I served partly as project manager making sure people had what they needed and weren’t blocked on anything while in between chats setting up SSL, configuring the Stripe account, getting staging capabilities and designing the new volunteer recruitment workflow.

At 1pm reinforcements arrived in the form of our rugby volunteer constituency. We sat down to a lunch of empanadas and veggie burgers and pow-wow’d with our now double-sized team of 14 on the state of things. Halfway through the day we were actually looking good with what we had. With more writers and someone focused on the social media stuff the second half of the day we moved at breakneck pace.

Jacinda did a discovery session with Mayu and set up their Wave Accounting system while Liesbeth wrestled the crowdfunding theme into submission “CSS’ing the sh*t of it.” Hope worked on setting up and streamlining the social media accounts while Gemma battled an elusive bug on checkout that was a remnant of me instantiating the placeholder site from a backup of a site that formerly ran under a different domain.

Molly, Jess, Sam, Euston and Rud all cranked on content while Mayu the project coordinator from Proyecto Caraya dutifully handled interrogation after interrogation from our volunteers to answer key questions throughout the day.

We worked into the night using every minute of the clock up until our 9pm dinner deadline for a presentation of what we had made.

With only minutes to spare before the dinner presentation we squashed the bug that was precluding us from demo’ing the crowdfunding functionality. Everyone filed upstairs and I gave a recap of what we had done over beers and empanadas.

Mayu of Proyecto Caraya (our new favorite person in the world) told the story to a rapt audience of how the monkeys come to them and what they do for them.

We then unveiled what we had built. It was like a scene from that show “Extreme Home Makeover” where they unveil the remodeled house and the new homeowner is just floored. This is what a face of pure gratitude looks like:

Everyone gathered around the screen and we went through the site we had created and watched Eddie’s amazing video:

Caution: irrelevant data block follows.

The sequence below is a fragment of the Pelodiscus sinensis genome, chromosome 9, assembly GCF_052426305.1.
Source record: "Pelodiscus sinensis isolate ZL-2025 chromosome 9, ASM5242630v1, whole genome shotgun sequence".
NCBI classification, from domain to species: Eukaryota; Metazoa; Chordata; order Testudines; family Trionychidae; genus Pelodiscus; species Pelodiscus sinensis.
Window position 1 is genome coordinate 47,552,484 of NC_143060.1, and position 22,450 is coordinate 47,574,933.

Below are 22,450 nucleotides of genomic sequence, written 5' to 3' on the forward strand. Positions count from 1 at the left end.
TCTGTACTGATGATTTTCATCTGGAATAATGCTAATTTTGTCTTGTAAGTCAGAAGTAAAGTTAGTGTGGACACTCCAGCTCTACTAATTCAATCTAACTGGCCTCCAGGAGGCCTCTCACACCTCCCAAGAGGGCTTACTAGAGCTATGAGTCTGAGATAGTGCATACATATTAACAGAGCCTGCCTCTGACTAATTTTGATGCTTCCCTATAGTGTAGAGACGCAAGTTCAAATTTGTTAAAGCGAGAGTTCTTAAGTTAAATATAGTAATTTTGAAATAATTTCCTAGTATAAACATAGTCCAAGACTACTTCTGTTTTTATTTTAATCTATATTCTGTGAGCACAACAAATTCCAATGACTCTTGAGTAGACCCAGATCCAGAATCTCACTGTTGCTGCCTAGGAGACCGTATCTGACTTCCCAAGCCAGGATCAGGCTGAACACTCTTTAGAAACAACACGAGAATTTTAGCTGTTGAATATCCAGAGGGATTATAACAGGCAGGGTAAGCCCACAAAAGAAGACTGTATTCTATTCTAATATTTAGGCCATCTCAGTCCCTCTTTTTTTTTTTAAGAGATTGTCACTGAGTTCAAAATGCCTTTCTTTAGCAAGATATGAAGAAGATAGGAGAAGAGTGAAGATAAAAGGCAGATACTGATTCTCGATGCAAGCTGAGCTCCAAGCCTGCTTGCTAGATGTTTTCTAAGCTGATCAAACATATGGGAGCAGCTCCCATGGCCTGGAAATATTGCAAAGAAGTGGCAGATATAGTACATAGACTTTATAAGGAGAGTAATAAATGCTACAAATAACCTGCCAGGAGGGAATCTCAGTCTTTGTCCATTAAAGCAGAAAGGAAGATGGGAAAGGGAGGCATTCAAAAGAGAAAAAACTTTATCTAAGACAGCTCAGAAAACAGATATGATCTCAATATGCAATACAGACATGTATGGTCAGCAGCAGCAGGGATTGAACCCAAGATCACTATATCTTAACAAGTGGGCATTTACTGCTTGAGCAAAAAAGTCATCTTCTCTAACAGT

This is the fourth Charity Makeover I’ve facilitated now and hands-down the most moving and powerful one I’ve had the honor to be a part of. The co-founder of Remote Year happened to be in the back of the room and was pretty amazed with what we pulled together in a day.

You can see the full video of Mayu telling the story and each contributor sharing what he & she did on the project here:

Wrap up

It’s now exactly one week later and a few of us have been tying up loose ends to get everything to a state where the next group can work on it. We’ve laid the foundation and set a vision and task list that should enable them to easily take the torch and run with it. We’re hoping they fall in love with the mission and Mayu as much as we did and propel this forward. You can see the public site we built for them here.

One of my favorite quotes is this one by Margaret Mead,

“Never doubt that a small group of thoughtful, committed citizens can change the world; indeed, it’s the only thing that ever has.”

Our mighty team of 14 volunteers is proof of what can be accomplished in a single day when you have sufficient motivation, skills, tools and the absence of beauracracy. In one day we put in motion a set of things that will change the game for a charity of 22 years. They now have the basic foundation of digital systems and assets and ten months of revolving knowledge workers of varying skill sets who can choose to continue to advance this cause. I’m incredibly proud of our team and my fellow Remote Year Darien crew for what they did for Proyecto Caraya.

Lastly, I want to give a special shout out to the one and only Nick Fico for working before, during and after the event to coordinate the sanctuary visit, run project management and help formulate the handoff doc for Meraki. We will surely come back to the sanctuary one day and see the fruits of the seed we planted last weekend. And that will be a great day.

PS. Props to photographer Christian Carrizo for taking and sharing all the great photos above of our work during the event.
If you want to nominate a charity for a future event or volunteer yourself to work at an upcoming Charity Makeover in your town, do so via the header links. cheers